The impulse response in nine different positions around the room (same graph as previous one). The marked area represents early reflections/cabinet diffraction. The blue lines show individual measurement results, and the black line shows the average impulse response. The impulse response measurements have been aligned in time for easier identification of the common behavior.

4. Late Reflections/Room Reverberation
Mid to high frequencies, late sound, all directions.

Late reflections and room reverberation add a certain color (spectral change) and spaciousness to the sound. However, in normal listening rooms, where the amount of late reflections is not extreme, they don’t have a strong impact on the sound experience. In essence, what you want to do here is to make sure that the overall spectral effect is smooth and the reflections are not adding any significant deviations from a smooth target curve. The room correction system should just make sure that the stationary frequency response is smooth.

The impulse response in nine different positions around the room (same graph as previous one but with less zoom). The marked area represents late reflections/room reverberation. The blue lines show individual measurement results, and the black line shows the average impulse response. The impulse response measurements have been aligned in time for easier identification of the common behavior.

The impulse response in nine different positions around the room (same graph as previous one but with less zoom). The marked area represents late reflections/room reverberation. The blue lines show individual measurement results, and the black line shows the average impulse response. The impulse response measurements have been aligned in time for easier identification of the common behavior.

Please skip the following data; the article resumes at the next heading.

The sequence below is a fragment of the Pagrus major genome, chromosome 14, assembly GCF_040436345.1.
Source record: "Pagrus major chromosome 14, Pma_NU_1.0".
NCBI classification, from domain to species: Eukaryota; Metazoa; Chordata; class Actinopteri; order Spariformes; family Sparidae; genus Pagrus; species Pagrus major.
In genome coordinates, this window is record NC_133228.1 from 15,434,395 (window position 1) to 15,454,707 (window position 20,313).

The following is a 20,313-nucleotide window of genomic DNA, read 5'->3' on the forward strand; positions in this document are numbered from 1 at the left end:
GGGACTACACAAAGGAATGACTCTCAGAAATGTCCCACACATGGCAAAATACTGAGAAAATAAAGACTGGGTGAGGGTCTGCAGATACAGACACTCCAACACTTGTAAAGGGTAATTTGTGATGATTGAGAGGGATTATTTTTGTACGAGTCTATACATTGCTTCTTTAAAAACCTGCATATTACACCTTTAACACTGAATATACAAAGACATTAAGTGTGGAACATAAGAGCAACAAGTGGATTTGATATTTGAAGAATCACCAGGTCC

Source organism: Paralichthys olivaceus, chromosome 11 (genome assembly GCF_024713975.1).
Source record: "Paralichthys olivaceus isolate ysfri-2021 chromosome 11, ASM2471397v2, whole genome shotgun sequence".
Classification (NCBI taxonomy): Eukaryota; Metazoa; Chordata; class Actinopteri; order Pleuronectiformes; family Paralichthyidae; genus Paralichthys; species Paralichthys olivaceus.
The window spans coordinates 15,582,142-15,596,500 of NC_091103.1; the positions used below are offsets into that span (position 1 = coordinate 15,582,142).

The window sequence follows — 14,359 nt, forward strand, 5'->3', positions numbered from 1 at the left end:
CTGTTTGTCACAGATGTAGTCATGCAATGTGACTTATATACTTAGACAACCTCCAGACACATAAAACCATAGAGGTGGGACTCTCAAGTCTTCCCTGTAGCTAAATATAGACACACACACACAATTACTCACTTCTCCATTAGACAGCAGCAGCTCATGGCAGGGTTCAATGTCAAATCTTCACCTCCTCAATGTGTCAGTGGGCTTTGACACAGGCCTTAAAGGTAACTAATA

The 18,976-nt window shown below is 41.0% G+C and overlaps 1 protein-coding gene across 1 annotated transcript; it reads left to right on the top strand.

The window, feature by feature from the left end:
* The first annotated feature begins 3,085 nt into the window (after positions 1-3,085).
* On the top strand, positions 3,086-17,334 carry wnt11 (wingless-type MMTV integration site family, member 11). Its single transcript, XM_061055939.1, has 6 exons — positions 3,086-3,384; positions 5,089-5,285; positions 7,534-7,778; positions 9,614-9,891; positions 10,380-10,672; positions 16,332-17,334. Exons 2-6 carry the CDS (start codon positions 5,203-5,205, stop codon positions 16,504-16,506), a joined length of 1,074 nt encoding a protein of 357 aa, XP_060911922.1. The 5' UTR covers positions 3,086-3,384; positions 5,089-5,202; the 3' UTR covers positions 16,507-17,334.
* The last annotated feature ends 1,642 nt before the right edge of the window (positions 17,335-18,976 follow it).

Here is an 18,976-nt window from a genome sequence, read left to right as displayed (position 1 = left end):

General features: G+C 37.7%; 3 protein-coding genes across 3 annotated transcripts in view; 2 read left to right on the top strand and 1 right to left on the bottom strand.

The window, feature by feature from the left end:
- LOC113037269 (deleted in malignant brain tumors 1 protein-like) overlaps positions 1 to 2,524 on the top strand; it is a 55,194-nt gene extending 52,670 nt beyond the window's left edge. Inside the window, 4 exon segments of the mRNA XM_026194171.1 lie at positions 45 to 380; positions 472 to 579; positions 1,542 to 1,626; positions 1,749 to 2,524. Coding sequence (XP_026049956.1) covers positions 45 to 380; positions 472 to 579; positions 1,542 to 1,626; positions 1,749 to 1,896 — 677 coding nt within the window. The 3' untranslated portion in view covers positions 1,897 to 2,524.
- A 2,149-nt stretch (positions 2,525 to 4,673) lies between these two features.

This was just a brief introduction to digital room correction and the types of distortion a good system should address. The real test, of course, is to actually experience the results first hand. I recommend downloading a free trial of the Dirac Live Room Correction Suite and giving it a go in your own HiFi system. 

- Mathias Johansson, CEO at Dirac Research


Terminology Explained:

*The frequency response of a system describes the deviations in dB (as well as in phase) from the original source as a function of frequency. In essence, it describes in detail how each note gets attenuated or boosted by the HiFi system (the amplitude or power response),  and also how each note gets shifted slightly differently in time compared to the other notes (the phase response). Together, the power response and the phase response make up the frequency response.

**The impulse response is the inverse Fourier transform of the frequency response. It shows how a system is able to reproduce transients such as drumbeats, claps, and strokes on the guitar, etc.